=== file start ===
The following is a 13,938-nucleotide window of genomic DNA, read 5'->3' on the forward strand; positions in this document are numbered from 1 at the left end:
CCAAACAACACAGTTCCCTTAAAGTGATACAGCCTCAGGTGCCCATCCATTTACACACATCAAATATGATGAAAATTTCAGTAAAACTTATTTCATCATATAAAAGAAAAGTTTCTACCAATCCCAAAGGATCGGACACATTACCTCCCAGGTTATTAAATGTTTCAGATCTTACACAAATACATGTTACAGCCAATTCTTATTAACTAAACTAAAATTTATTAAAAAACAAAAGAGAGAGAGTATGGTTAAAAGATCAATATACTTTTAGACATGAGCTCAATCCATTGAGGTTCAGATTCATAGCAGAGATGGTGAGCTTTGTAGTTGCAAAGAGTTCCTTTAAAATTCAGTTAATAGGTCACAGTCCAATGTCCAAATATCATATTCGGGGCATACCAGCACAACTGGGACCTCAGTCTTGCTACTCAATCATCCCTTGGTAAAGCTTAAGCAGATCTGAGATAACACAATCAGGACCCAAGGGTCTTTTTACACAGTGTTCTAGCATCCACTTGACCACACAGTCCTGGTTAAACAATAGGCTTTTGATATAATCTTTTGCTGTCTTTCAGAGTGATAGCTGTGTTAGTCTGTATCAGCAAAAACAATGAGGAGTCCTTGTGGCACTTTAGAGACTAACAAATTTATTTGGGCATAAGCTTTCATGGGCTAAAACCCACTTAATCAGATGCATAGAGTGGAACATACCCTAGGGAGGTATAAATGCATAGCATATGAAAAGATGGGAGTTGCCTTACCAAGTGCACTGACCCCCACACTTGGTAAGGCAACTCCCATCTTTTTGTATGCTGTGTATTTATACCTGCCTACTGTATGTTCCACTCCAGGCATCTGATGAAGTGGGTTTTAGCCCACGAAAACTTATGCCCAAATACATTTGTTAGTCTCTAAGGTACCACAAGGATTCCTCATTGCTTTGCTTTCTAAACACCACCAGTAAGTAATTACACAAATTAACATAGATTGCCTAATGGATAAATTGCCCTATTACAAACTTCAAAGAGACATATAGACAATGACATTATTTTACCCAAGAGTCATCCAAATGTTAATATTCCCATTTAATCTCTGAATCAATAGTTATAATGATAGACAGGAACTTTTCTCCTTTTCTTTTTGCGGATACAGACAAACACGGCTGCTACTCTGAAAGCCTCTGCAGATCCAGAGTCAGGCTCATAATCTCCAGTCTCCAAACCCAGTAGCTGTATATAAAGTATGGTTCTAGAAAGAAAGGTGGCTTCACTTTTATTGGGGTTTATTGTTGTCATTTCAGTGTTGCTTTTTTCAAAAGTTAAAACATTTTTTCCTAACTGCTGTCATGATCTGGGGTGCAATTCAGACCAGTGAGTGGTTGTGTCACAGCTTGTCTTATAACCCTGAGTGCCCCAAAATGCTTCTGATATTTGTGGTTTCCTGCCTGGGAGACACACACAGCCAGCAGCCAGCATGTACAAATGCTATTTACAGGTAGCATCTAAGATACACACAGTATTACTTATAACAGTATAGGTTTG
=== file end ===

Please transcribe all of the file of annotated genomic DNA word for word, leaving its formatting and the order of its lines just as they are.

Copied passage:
The following is a 13,938-nucleotide window of genomic DNA, read 5'->3' on the forward strand; positions in this document are numbered from 1 at the left end:
CCAAACAACACAGTTCCCTTAAAGTGATACAGCCTCAGGTGCCCATCCATTTACACACATCAAATATGATGAAAATTTCAGTAAAACTTATTTCATCATATAAAAGAAAAGTTTCTACCAATCCCAAAGGATCGGACACATTACCTCCCAGGTTATTAAATGTTTCAGATCTTACACAAATACATGTTACAGCCAATTCTTATTAACTAAACTAAAATTTATTAAAAAACAAAAGAGAGAGAGTATGGTTAAAAGATCAATATACTTTTAGACATGAGCTCAATCCATTGAGGTTCAGATTCATAGCAGAGATGGTGAGCTTTGTAGTTGCAAAGAGTTCCTTTAAAATTCAGTTAATAGGTCACAGTCCAATGTCCAAATATCATATTCGGGGCATACCAGCACAACTGGGACCTCAGTCTTGCTACTCAATCATCCCTTGGTAAAGCTTAAGCAGATCTGAGATAACACAATCAGGACCCAAGGGTCTTTTTACACAGTGTTCTAGCATCCACTTGACCACACAGTCCTGGTTAAACAATAGGCTTTTGATATAATCTTTTGCTGTCTTTCAGAGTGATAGCTGTGTTAGTCTGTATCAGCAAAAACAATGAGGAGTCCTTGTGGCACTTTAGAGACTAACAAATTTATTTGGGCATAAGCTTTCATGGGCTAAAACCCACTTAATCAGATGCATAGAGTGGAACATACCCTAGGGAGGTATAAATGCATAGCATATGAAAAGATGGGAGTTGCCTTACCAAGTGCACTGACCCCCACACTTGGTAAGGCAACTCCCATCTTTTTGTATGCTGTGTATTTATACCTGCCTACTGTATGTTCCACTCCAGGCATCTGATGAAGTGGGTTTTAGCCCACGAAAACTTATGCCCAAATACATTTGTTAGTCTCTAAGGTACCACAAGGATTCCTCATTGCTTTGCTTTCTAAACACCACCAGTAAGTAATTACACAAATTAACATAGATTGCCTAATGGATAAATTGCCCTATTACAAACTTCAAAGAGACATATAGACAATGACATTATTTTACCCAAGAGTCATCCAAATGTTAATATTCCCATTTAATCTCTGAATCAATAGTTATAATGATAGACAGGAACTTTTCTCCTTTTCTTTTTGCGGATACAGACAAACACGGCTGCTACTCTGAAAGCCTCTGCAGATCCAGAGTCAGGCTCATAATCTCCAGTCTCCAAACCCAGTAGCTGTATATAAAGTATGGTTCTAGAAAGAAAGGTGGCTTCACTTTTATTGGGGTTTATTGTTGTCATTTCAGTGTTGCTTTTTTCAAAAGTTAAAACATTTTTTCCTAACTGCTGTCATGATCTGGGGTGCAATTCAGACCAGTGAGTGGTTGTGTCACAGCTTGTCTTATAACCCTGAGTGCCCCAAAATGCTTCTGATATTTGTGGTTTCCTGCCTGGGAGACACACACAGCCAGCAGCCAGCATGTACAAATGCTATTTACAGGTAGCATCTAAGATACACACAGTATTACTTATAACAGTATAGGTTTG